A New Voices Story by Leah Clearwater
Almost any article written about a wine region will refer to the specific soil types of the area, and link these to the quality of the wines produced there. To take things a step further, many a wine writer has made bold claims about the influence of geology on wine without explaining how this occurs. You may have seen quotes along the lines of “the famous… sandy soils of Barolo… clay soils of Rioja… stony soils of Bordeaux… slate soils of Mosel… and the limestone soils of Champagne and Burgundy” just to name a few.
So, what’s the dirt on Margaret River…?
Let’s Dig Deeper
Some years ago, I was given the mammoth task of profiling the main soil types across the 5,000 hectares of vineyards in the Margaret River region at the time. This work was part of an exciting project run by the Grape and Wine Research Development Commission with a view to a better understanding of the unique terroir in each of Australia’s premier growing regions. Armed with a mini excavator and operator, shovel, scraper, brush, quality camera and hundreds of soil sample test kits, I set off down the vineyard rows to dig until the bucket hit hard clay or rock and I could clearly see what was going on beneath the vines. The project took several months to complete, yet I have remained fascinated about what I discovered for years afterwards.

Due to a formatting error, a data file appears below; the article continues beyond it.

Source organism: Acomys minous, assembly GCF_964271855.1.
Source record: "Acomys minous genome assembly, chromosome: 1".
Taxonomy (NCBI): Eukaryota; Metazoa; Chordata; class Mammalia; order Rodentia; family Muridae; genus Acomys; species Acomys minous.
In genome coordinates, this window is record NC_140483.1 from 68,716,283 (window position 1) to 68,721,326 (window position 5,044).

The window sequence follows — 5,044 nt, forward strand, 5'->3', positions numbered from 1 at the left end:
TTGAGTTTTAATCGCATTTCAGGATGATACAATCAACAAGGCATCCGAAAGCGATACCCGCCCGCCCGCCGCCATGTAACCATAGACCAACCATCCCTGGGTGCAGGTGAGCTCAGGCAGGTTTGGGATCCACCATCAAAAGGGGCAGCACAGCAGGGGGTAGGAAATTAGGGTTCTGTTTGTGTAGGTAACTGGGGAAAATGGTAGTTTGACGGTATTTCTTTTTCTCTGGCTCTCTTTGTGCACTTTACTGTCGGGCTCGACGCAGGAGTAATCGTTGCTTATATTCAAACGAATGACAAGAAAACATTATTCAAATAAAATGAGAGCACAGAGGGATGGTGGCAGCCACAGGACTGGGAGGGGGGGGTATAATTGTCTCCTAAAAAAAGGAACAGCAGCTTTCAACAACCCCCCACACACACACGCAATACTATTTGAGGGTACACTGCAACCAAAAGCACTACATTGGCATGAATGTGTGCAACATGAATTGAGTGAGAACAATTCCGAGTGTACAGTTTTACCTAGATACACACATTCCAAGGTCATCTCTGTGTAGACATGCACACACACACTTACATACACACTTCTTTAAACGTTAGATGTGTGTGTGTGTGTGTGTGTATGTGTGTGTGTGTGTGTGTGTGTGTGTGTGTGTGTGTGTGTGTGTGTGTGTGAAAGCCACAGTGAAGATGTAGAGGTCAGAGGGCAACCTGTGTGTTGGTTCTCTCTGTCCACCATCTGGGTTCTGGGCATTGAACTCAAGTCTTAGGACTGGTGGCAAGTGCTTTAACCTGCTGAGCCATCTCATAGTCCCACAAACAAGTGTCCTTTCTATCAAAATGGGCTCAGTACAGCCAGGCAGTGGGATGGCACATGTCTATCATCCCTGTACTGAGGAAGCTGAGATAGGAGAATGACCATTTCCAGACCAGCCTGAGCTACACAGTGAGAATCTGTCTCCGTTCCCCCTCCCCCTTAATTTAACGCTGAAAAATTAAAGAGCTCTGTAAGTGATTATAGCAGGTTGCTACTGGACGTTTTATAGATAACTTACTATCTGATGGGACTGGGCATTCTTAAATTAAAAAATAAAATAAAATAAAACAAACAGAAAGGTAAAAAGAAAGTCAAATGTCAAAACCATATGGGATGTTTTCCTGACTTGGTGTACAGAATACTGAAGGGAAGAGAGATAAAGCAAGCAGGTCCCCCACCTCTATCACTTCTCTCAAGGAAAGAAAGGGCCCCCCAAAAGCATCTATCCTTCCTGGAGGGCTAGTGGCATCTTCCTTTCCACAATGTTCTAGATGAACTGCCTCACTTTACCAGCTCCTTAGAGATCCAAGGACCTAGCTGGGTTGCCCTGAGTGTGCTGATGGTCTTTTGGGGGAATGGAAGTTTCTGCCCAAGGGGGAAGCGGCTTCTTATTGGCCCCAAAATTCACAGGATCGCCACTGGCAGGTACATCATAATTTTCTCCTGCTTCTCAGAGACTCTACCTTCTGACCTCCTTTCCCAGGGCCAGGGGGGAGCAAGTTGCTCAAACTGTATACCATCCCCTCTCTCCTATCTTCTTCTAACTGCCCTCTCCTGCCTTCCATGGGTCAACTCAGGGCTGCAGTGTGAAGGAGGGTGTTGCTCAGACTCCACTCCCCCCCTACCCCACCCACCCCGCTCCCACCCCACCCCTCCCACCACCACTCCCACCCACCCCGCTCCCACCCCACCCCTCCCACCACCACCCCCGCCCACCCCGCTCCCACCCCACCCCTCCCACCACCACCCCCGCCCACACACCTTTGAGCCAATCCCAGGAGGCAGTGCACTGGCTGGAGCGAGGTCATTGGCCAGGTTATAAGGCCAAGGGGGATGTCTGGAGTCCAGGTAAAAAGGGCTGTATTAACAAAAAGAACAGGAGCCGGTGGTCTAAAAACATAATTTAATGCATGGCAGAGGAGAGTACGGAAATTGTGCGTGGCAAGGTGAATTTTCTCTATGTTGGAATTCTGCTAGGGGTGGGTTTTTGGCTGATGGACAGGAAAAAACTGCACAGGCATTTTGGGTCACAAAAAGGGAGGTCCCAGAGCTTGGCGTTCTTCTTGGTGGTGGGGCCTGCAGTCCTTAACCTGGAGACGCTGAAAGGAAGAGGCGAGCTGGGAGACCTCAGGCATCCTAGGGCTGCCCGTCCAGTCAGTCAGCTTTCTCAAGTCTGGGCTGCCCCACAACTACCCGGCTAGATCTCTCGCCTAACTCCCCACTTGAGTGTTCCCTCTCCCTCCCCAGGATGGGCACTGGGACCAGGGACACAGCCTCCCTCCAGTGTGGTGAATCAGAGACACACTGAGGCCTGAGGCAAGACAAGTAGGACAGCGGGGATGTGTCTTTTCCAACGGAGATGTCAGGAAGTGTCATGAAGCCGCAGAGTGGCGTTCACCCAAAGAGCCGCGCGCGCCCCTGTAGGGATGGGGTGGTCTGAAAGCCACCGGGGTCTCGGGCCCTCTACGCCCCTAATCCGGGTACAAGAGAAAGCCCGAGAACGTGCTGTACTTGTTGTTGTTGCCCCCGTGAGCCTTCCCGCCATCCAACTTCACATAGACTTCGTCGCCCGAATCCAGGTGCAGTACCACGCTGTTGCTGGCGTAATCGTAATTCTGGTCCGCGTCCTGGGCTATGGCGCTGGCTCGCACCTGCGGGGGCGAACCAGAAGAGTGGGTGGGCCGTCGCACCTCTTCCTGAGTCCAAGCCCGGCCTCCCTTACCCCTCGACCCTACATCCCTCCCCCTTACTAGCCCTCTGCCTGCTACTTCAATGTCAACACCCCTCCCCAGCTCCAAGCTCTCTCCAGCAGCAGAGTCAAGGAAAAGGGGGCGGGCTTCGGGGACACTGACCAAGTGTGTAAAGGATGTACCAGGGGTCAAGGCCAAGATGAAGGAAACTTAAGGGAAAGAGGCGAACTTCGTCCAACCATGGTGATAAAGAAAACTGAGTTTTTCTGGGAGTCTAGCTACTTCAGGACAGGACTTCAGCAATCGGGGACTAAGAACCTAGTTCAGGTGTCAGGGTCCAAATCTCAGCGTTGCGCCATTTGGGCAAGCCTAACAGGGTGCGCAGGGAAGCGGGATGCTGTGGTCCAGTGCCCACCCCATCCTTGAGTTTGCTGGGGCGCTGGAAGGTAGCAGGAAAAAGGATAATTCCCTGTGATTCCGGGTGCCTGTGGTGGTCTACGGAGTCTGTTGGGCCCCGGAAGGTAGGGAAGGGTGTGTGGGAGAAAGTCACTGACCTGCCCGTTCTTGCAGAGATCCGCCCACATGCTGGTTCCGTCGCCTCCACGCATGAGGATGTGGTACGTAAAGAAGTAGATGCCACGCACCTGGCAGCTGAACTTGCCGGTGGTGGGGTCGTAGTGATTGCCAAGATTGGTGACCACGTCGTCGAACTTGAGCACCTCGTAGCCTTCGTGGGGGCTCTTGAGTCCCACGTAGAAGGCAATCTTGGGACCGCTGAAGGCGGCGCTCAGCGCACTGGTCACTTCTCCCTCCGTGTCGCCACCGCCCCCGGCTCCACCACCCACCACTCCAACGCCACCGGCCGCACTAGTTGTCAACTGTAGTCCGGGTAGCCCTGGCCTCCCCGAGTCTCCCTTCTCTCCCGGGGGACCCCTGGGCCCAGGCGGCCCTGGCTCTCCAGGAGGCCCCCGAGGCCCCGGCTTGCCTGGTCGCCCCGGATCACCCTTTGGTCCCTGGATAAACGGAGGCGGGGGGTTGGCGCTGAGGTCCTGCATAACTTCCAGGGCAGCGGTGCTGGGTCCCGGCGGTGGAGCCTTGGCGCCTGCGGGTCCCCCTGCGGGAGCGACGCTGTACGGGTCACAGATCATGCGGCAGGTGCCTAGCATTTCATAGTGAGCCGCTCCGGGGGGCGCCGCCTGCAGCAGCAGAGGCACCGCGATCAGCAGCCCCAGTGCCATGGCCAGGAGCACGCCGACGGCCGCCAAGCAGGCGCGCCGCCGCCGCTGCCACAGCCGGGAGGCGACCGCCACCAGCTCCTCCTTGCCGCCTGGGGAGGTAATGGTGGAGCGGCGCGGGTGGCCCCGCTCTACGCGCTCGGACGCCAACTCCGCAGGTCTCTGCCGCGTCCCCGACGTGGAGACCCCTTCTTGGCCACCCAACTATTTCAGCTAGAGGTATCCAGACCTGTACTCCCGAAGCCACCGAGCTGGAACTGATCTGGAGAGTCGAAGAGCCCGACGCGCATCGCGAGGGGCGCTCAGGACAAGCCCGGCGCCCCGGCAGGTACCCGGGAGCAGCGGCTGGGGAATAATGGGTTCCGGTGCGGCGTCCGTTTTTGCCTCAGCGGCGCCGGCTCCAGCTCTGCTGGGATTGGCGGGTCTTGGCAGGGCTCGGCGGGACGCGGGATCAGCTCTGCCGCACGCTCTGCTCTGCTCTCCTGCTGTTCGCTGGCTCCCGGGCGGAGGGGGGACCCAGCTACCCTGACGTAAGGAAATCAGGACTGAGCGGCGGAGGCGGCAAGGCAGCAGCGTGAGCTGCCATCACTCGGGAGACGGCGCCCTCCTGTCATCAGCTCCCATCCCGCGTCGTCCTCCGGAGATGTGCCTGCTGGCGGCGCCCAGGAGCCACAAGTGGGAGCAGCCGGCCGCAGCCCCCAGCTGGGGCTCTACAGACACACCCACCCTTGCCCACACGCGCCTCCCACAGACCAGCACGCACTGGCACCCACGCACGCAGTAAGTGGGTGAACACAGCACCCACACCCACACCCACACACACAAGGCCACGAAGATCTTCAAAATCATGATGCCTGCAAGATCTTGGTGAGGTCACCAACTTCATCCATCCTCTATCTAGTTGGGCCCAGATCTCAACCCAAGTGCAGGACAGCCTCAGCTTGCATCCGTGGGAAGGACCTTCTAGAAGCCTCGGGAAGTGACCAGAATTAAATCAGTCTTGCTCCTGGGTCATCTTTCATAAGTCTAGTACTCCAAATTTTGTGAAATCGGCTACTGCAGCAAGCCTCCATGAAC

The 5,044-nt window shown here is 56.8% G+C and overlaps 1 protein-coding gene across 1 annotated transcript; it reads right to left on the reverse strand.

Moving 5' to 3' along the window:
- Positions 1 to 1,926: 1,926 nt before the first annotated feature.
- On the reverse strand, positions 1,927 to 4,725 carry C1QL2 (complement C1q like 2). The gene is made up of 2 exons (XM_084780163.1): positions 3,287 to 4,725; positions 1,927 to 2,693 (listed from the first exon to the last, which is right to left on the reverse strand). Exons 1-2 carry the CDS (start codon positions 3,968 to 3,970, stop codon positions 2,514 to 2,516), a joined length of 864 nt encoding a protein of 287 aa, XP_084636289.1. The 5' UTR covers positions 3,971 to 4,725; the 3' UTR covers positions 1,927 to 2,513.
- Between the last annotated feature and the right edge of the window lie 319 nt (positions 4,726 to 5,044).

This initial project led me to a lifelong fascination with soil profiling, including several opportunities to work with the Department of Primary Industries and Regional Development in Western Australia. One of my most memorable discoveries was observing the extent of change that occurs across the region and how frequently soil type transitions, even as you move across a single block. In many vineyards, the soil profile can alter dramatically within a matter of metres.
Seriously Ancient Rocks
The incredible explanation behind the ever-changing nature of Margaret River’s geological landscape is its ancient history, with soils that are dated the oldest of all the Earth’s viticultural areas. The unique shape and features of the region today are the result of global tectonic events and were initiated during the Jurassic period when the supercontinent of Gondwanaland broke into separate continents. During this period a deep, linear trough of sedimentary rocks formed in the east of the region and an iron-enriched lateritic plateau formed to the west, each side separated by the Dunsborough Faultline which still exists to this day.